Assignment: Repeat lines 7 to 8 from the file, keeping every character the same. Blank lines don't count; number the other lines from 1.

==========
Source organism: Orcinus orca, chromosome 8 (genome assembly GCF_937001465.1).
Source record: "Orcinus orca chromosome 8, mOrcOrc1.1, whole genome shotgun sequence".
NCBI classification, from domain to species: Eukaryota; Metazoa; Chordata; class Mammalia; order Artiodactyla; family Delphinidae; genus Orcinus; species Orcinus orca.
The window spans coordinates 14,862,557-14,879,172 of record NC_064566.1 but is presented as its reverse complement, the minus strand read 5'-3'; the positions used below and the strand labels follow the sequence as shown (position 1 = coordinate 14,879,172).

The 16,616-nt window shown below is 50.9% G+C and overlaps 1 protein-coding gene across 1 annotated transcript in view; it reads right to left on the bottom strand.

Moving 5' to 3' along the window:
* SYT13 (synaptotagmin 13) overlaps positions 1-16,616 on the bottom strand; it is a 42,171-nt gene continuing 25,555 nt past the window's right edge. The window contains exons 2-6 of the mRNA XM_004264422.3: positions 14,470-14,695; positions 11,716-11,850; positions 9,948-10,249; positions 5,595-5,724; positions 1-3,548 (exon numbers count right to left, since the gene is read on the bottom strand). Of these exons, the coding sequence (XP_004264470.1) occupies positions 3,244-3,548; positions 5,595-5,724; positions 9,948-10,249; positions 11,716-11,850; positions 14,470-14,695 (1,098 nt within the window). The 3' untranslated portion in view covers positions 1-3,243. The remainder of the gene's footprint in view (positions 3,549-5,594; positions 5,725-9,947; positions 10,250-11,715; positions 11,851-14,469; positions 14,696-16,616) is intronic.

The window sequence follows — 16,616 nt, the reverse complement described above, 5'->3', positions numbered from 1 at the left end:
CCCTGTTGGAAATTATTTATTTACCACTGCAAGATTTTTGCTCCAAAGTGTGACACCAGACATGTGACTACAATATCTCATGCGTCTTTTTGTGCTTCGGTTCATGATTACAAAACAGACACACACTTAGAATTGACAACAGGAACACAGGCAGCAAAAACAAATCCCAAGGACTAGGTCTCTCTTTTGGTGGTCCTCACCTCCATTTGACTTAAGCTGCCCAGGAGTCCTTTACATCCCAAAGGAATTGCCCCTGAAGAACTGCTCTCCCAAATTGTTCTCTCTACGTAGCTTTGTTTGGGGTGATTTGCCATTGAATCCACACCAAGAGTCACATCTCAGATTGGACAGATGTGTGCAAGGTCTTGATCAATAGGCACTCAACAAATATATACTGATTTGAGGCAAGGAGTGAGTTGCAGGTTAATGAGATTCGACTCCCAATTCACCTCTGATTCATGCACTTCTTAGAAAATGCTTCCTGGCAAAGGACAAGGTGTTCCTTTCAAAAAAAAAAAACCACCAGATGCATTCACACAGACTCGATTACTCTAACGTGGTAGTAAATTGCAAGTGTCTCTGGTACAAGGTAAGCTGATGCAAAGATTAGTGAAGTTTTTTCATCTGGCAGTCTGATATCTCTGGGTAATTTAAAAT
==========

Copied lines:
* SYT13 (synaptotagmin 13) overlaps positions 1-16,616 on the bottom strand; it is a 42,171-nt gene continuing 25,555 nt past the window's right edge. The window contains exons 2-6 of the mRNA XM_004264422.3: positions 14,470-14,695; positions 11,716-11,850; positions 9,948-10,249; positions 5,595-5,724; positions 1-3,548 (exon numbers count right to left, since the gene is read on the bottom strand). Of these exons, the coding sequence (XP_004264470.1) occupies positions 3,244-3,548; positions 5,595-5,724; positions 9,948-10,249; positions 11,716-11,850; positions 14,470-14,695 (1,098 nt within the window). The 3' untranslated portion in view covers positions 1-3,243. The remainder of the gene's footprint in view (positions 3,549-5,594; positions 5,725-9,947; positions 10,250-11,715; positions 11,851-14,469; positions 14,696-16,616) is intronic.

The window sequence follows — 16,616 nt, the reverse complement described above, 5'->3', positions numbered from 1 at the left end: